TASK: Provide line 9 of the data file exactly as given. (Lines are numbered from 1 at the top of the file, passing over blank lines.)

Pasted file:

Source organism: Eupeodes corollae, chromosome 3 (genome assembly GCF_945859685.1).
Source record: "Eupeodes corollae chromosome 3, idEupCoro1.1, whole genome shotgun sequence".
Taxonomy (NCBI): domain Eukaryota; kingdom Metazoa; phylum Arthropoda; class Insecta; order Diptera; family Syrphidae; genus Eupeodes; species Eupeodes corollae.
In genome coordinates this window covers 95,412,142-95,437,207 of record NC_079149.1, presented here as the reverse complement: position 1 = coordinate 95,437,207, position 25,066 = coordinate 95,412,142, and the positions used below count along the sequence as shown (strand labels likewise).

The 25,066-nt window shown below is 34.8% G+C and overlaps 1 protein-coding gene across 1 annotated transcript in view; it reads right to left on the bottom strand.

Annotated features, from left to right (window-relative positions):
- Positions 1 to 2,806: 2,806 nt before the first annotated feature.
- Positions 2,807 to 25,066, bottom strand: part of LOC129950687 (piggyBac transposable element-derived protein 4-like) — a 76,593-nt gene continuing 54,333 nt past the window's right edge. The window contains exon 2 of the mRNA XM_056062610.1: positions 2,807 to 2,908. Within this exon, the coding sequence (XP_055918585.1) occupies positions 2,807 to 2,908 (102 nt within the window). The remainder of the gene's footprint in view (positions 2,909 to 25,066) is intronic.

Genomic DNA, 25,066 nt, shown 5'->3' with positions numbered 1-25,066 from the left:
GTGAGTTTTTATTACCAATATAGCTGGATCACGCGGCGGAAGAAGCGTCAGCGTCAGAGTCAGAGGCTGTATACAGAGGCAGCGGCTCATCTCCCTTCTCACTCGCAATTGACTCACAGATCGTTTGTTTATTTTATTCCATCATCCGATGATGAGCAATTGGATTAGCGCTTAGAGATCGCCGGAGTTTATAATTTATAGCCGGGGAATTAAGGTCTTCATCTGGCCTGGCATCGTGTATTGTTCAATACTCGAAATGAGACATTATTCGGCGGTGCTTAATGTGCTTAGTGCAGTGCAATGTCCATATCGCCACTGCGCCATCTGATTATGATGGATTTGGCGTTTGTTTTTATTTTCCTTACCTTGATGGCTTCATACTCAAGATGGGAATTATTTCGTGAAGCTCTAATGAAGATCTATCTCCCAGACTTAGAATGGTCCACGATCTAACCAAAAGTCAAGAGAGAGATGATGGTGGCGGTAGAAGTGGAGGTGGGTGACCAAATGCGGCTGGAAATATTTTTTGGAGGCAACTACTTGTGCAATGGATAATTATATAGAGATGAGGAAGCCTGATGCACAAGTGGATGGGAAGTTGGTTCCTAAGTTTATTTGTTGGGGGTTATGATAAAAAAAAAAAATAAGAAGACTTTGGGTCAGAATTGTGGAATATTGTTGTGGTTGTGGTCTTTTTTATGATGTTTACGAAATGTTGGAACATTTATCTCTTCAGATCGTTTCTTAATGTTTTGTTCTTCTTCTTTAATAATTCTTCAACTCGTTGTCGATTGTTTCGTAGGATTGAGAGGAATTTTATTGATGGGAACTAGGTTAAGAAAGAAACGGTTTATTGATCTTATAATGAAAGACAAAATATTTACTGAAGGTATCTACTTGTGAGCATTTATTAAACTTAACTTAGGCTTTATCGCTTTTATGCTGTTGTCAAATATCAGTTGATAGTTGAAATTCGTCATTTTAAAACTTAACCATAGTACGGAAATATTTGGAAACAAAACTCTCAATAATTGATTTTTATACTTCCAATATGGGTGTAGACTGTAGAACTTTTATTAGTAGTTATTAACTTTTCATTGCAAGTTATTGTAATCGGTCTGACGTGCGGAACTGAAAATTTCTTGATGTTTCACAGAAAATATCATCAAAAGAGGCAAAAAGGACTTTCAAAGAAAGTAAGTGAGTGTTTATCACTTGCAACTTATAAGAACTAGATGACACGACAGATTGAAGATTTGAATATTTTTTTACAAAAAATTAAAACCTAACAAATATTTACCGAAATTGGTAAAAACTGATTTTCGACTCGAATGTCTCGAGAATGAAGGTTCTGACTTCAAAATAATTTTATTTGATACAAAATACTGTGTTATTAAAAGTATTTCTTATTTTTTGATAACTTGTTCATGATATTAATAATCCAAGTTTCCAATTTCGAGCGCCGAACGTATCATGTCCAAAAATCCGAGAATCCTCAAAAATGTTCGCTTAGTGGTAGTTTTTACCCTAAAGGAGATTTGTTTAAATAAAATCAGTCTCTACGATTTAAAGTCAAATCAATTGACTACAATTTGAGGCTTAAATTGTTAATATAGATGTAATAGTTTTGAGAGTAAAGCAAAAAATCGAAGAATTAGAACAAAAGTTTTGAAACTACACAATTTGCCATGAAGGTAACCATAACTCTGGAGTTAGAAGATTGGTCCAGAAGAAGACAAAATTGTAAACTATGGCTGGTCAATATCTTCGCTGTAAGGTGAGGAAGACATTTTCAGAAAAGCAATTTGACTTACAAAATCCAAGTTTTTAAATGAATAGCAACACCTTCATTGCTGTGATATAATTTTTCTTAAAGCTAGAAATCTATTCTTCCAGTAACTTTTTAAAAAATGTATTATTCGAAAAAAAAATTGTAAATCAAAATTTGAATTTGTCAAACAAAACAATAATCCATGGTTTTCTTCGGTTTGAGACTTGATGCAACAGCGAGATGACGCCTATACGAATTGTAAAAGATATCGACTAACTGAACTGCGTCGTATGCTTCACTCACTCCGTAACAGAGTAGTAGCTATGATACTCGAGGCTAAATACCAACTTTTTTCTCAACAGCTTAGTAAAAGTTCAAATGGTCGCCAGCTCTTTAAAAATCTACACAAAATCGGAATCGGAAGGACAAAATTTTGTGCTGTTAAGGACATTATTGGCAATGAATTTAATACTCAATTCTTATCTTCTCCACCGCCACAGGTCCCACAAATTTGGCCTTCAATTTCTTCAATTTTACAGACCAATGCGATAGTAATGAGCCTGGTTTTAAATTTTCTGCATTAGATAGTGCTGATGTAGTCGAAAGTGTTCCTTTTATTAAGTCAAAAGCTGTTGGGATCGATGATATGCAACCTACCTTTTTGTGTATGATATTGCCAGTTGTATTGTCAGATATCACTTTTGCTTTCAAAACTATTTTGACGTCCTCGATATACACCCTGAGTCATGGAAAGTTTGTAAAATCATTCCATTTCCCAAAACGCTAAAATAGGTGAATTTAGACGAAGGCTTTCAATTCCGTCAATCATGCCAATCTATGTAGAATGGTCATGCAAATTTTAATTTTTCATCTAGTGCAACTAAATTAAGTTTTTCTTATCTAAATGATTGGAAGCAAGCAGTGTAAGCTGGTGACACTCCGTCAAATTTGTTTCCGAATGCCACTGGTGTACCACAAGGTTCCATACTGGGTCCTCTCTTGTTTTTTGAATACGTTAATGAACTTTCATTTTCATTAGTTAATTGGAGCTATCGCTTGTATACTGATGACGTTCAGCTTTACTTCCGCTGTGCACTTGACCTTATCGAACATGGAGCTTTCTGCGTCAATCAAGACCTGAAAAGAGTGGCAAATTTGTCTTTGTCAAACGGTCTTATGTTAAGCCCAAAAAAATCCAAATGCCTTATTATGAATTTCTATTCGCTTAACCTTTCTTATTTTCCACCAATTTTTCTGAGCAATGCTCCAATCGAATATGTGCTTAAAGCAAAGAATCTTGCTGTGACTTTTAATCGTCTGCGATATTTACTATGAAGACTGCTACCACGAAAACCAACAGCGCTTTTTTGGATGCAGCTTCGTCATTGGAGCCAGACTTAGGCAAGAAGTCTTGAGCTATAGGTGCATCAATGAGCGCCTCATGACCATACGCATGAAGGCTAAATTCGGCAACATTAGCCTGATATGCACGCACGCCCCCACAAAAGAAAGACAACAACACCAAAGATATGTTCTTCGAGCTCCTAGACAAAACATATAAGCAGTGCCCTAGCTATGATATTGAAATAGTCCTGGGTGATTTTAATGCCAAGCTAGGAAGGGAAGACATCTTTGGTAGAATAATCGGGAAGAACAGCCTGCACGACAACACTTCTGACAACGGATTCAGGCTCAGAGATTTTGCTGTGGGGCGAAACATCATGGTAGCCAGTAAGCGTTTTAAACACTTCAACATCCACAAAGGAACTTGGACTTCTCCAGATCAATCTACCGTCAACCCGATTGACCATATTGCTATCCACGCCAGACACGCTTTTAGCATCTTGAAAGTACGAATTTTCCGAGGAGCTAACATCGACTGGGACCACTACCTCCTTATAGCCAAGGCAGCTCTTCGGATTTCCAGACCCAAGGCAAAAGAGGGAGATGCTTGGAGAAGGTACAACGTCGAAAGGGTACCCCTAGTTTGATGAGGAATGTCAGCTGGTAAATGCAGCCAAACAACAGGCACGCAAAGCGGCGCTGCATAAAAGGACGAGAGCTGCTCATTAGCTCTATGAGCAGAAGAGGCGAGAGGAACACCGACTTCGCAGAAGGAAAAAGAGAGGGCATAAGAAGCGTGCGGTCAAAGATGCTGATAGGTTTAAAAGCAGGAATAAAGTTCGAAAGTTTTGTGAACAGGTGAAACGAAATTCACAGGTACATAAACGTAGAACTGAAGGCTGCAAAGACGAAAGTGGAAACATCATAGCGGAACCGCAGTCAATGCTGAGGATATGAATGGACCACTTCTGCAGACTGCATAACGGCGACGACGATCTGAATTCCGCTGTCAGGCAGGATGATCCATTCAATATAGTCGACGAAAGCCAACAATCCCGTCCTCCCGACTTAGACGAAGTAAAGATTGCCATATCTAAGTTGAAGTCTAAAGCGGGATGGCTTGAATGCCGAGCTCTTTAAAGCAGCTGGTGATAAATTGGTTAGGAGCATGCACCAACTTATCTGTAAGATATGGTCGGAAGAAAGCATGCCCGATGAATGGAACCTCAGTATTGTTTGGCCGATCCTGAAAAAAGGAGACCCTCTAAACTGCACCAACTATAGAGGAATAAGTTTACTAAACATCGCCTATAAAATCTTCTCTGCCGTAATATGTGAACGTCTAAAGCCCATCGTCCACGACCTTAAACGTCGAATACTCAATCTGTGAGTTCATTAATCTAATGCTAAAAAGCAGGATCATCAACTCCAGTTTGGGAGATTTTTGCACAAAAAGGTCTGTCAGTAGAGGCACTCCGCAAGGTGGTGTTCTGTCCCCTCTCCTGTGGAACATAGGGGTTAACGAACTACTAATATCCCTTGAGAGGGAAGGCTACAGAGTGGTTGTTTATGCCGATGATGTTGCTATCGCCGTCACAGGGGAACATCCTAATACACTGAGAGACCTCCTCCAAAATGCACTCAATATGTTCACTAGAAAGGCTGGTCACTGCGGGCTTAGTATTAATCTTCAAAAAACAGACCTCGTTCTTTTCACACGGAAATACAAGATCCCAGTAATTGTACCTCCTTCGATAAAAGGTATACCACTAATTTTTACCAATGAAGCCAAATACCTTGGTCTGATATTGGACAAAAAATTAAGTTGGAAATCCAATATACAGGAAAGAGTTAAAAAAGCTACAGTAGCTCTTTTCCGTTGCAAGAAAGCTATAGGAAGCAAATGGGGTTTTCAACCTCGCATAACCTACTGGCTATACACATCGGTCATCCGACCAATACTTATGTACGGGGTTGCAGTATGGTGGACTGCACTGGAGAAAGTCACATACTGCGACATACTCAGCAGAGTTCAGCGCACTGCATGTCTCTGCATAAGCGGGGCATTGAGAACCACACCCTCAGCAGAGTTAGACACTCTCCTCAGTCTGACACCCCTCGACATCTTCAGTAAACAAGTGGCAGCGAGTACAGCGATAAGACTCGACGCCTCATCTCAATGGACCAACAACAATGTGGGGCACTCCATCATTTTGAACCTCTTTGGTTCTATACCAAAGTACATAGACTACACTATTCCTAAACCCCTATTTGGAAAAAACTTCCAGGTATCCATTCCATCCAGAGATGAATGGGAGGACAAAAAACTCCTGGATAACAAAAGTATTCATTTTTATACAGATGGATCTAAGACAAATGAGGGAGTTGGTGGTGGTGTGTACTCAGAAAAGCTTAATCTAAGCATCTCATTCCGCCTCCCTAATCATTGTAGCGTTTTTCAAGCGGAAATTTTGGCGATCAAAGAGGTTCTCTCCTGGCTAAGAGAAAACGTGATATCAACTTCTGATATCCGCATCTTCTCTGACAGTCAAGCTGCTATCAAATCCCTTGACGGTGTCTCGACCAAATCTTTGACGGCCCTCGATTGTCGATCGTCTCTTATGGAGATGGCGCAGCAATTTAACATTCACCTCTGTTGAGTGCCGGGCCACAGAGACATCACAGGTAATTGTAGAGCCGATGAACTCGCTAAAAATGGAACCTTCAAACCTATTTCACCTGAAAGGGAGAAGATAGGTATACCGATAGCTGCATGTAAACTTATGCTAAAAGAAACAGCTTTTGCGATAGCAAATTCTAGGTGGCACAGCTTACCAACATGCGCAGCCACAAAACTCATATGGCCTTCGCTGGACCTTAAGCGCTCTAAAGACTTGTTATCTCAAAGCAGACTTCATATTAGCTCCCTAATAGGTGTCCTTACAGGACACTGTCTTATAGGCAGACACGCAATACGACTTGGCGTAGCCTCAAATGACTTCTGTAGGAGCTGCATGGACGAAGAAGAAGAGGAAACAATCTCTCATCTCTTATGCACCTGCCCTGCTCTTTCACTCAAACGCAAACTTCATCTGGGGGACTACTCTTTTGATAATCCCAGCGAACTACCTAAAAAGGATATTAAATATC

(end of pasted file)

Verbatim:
Genomic DNA, 25,066 nt, shown 5'->3' with positions numbered 1-25,066 from the left: